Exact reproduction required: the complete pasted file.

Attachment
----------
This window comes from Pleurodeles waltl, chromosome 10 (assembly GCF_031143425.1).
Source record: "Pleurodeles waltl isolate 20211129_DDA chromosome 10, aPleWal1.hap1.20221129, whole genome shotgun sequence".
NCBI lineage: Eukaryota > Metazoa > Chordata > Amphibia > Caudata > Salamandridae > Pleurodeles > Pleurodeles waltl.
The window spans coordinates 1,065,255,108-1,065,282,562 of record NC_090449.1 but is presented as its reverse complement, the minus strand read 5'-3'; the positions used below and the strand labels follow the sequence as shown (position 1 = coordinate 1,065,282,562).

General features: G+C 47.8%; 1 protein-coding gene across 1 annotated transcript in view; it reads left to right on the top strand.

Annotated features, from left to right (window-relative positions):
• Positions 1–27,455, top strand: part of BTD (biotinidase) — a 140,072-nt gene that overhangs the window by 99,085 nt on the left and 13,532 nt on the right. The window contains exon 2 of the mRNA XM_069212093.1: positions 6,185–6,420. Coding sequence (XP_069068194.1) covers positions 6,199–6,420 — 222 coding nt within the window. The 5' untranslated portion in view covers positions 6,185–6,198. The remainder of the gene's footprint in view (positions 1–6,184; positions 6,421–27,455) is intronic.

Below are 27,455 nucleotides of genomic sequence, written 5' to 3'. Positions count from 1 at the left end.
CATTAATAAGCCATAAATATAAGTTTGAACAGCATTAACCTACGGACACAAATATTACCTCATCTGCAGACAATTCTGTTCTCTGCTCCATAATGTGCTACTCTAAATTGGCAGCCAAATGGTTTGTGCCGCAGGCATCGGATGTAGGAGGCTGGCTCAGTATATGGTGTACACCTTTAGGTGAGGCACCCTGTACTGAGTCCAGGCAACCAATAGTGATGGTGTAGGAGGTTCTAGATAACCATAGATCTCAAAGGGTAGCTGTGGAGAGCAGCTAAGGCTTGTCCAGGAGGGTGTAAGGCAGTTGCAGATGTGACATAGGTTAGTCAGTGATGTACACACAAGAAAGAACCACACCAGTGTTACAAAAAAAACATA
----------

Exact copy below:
This window comes from Pleurodeles waltl, chromosome 10 (assembly GCF_031143425.1).
Source record: "Pleurodeles waltl isolate 20211129_DDA chromosome 10, aPleWal1.hap1.20221129, whole genome shotgun sequence".
NCBI lineage: Eukaryota > Metazoa > Chordata > Amphibia > Caudata > Salamandridae > Pleurodeles > Pleurodeles waltl.
The window spans coordinates 1,065,255,108-1,065,282,562 of record NC_090449.1 but is presented as its reverse complement, the minus strand read 5'-3'; the positions used below and the strand labels follow the sequence as shown (position 1 = coordinate 1,065,282,562).

General features: G+C 47.8%; 1 protein-coding gene across 1 annotated transcript in view; it reads left to right on the top strand.

Annotated features, from left to right (window-relative positions):
• Positions 1–27,455, top strand: part of BTD (biotinidase) — a 140,072-nt gene that overhangs the window by 99,085 nt on the left and 13,532 nt on the right. The window contains exon 2 of the mRNA XM_069212093.1: positions 6,185–6,420. Coding sequence (XP_069068194.1) covers positions 6,199–6,420 — 222 coding nt within the window. The 5' untranslated portion in view covers positions 6,185–6,198. The remainder of the gene's footprint in view (positions 1–6,184; positions 6,421–27,455) is intronic.

Below are 27,455 nucleotides of genomic sequence, written 5' to 3'. Positions count from 1 at the left end.
CATTAATAAGCCATAAATATAAGTTTGAACAGCATTAACCTACGGACACAAATATTACCTCATCTGCAGACAATTCTGTTCTCTGCTCCATAATGTGCTACTCTAAATTGGCAGCCAAATGGTTTGTGCCGCAGGCATCGGATGTAGGAGGCTGGCTCAGTATATGGTGTACACCTTTAGGTGAGGCACCCTGTACTGAGTCCAGGCAACCAATAGTGATGGTGTAGGAGGTTCTAGATAACCATAGATCTCAAAGGGTAGCTGTGGAGAGCAGCTAAGGCTTGTCCAGGAGGGTGTAAGGCAGTTGCAGATGTGACATAGGTTAGTCAGTGATGTACACACAAGAAAGAACCACACCAGTGTTACAAAAAAAACATA